implementation of the single financial market in the EU is being slow and that this may hinder competition.1
The paper starts with a brief review of the academic literature on competition and stability in banking, discussing the rationale for regulating the banking sector in Section 2, the competitive mechanisms specific to the sector in Section 3, and the potential trade- off between competition and stability in Section 4. The discussion highlights how the literature is moving away from the traditional view that competition hurts stability. However, results are still too inconclusive to generate clear policy implications except for the need to enforce competition policy in banking.
After doing that, the paper describes the normative arrangements of competition policy in the banking sector in Europe in Section 5; and in Section 6 it reviews the most important cases analyzed by the Commission in the financial sector. Given the structure of the financial sector across Europe, mergers and cartels have played so far a much greater role. We first describe the evolution of the concentration process in Section 6.1 and then look in Section 6.2 at cases which involved conflicts between the Commission and the Member States. Concerning cartels we review in Section 6.3 the so-called “Lombard Club” in Austria, various cases involving Visa International and the recent examination against the Groupement des Cartes Bancaires. Then, in Section 6.4 we move to the description of the case of abuse of dominance position investigated by the Commission against Clearstream. Finally in Section 6.5 we turn to state aid, and describe the two important cases of Credit Lyonnais and of the capital transfers to the German Landesbanken in the early 80s. It is in the area of state aid that stability and competition considerations come directly into play and restructuring of banks in financial difficulties assumes a special connotation. Before concluding we turn in Section 7 to the issues of financial integration and current developments in financial regulation and supervision,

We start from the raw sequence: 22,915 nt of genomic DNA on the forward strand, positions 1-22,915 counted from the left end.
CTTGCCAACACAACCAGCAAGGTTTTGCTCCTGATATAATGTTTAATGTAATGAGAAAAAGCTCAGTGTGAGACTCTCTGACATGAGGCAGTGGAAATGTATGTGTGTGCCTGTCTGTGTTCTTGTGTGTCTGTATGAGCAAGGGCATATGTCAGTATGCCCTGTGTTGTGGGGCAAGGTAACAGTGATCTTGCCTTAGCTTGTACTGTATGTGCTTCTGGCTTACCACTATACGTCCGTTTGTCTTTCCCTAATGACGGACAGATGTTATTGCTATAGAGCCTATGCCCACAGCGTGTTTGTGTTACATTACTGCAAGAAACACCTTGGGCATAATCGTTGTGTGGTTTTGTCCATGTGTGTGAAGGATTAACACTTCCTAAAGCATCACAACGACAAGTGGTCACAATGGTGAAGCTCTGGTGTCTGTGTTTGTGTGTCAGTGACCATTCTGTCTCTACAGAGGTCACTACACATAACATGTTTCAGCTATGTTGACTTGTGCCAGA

Competition problems may also arise in trading, securities services and the organization of exchanges. Those, however, are out of the scope of the present paper.